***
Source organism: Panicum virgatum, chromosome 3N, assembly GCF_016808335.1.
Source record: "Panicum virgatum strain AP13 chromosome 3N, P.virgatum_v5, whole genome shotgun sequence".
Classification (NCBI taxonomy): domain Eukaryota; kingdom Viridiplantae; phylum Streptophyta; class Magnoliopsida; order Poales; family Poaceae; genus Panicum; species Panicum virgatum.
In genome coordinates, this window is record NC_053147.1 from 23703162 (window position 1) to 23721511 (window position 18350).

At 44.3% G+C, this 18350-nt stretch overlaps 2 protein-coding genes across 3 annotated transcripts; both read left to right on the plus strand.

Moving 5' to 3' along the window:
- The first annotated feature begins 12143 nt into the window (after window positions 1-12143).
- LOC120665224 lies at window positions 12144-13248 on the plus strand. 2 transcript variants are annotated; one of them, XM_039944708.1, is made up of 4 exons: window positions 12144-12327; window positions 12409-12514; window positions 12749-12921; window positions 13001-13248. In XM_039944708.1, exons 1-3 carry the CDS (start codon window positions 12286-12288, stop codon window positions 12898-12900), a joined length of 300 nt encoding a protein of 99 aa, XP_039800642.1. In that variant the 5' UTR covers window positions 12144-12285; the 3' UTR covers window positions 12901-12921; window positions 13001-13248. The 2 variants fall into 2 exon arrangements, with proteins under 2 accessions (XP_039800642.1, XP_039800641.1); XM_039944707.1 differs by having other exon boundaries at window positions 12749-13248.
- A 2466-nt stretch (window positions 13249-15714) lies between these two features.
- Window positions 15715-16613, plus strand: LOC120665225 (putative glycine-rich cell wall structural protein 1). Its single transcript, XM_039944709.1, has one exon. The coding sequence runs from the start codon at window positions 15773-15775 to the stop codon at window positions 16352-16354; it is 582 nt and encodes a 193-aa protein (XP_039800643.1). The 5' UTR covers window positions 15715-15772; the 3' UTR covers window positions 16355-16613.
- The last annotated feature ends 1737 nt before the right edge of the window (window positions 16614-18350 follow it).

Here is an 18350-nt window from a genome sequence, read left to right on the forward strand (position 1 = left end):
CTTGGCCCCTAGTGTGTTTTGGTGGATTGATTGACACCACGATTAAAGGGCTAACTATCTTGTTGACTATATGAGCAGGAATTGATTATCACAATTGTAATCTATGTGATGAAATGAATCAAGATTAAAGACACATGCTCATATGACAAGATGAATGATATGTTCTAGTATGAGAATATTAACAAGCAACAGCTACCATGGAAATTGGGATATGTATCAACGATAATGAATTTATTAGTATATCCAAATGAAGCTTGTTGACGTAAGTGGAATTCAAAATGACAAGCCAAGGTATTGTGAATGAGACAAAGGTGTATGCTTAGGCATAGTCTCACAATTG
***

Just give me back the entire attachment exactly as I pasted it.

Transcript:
Source organism: Panicum virgatum, chromosome 3N, assembly GCF_016808335.1.
Source record: "Panicum virgatum strain AP13 chromosome 3N, P.virgatum_v5, whole genome shotgun sequence".
Classification (NCBI taxonomy): domain Eukaryota; kingdom Viridiplantae; phylum Streptophyta; class Magnoliopsida; order Poales; family Poaceae; genus Panicum; species Panicum virgatum.
In genome coordinates, this window is record NC_053147.1 from 23703162 (window position 1) to 23721511 (window position 18350).

At 44.3% G+C, this 18350-nt stretch overlaps 2 protein-coding genes across 3 annotated transcripts; both read left to right on the plus strand.

Moving 5' to 3' along the window:
- The first annotated feature begins 12143 nt into the window (after window positions 1-12143).
- LOC120665224 lies at window positions 12144-13248 on the plus strand. 2 transcript variants are annotated; one of them, XM_039944708.1, is made up of 4 exons: window positions 12144-12327; window positions 12409-12514; window positions 12749-12921; window positions 13001-13248. In XM_039944708.1, exons 1-3 carry the CDS (start codon window positions 12286-12288, stop codon window positions 12898-12900), a joined length of 300 nt encoding a protein of 99 aa, XP_039800642.1. In that variant the 5' UTR covers window positions 12144-12285; the 3' UTR covers window positions 12901-12921; window positions 13001-13248. The 2 variants fall into 2 exon arrangements, with proteins under 2 accessions (XP_039800642.1, XP_039800641.1); XM_039944707.1 differs by having other exon boundaries at window positions 12749-13248.
- A 2466-nt stretch (window positions 13249-15714) lies between these two features.
- Window positions 15715-16613, plus strand: LOC120665225 (putative glycine-rich cell wall structural protein 1). Its single transcript, XM_039944709.1, has one exon. The coding sequence runs from the start codon at window positions 15773-15775 to the stop codon at window positions 16352-16354; it is 582 nt and encodes a 193-aa protein (XP_039800643.1). The 5' UTR covers window positions 15715-15772; the 3' UTR covers window positions 16355-16613.
- The last annotated feature ends 1737 nt before the right edge of the window (window positions 16614-18350 follow it).

Here is an 18350-nt window from a genome sequence, read left to right on the forward strand (position 1 = left end):
CTTGGCCCCTAGTGTGTTTTGGTGGATTGATTGACACCACGATTAAAGGGCTAACTATCTTGTTGACTATATGAGCAGGAATTGATTATCACAATTGTAATCTATGTGATGAAATGAATCAAGATTAAAGACACATGCTCATATGACAAGATGAATGATATGTTCTAGTATGAGAATATTAACAAGCAACAGCTACCATGGAAATTGGGATATGTATCAACGATAATGAATTTATTAGTATATCCAAATGAAGCTTGTTGACGTAAGTGGAATTCAAAATGACAAGCCAAGGTATTGTGAATGAGACAAAGGTGTATGCTTAGGCATAGTCTCACAATTG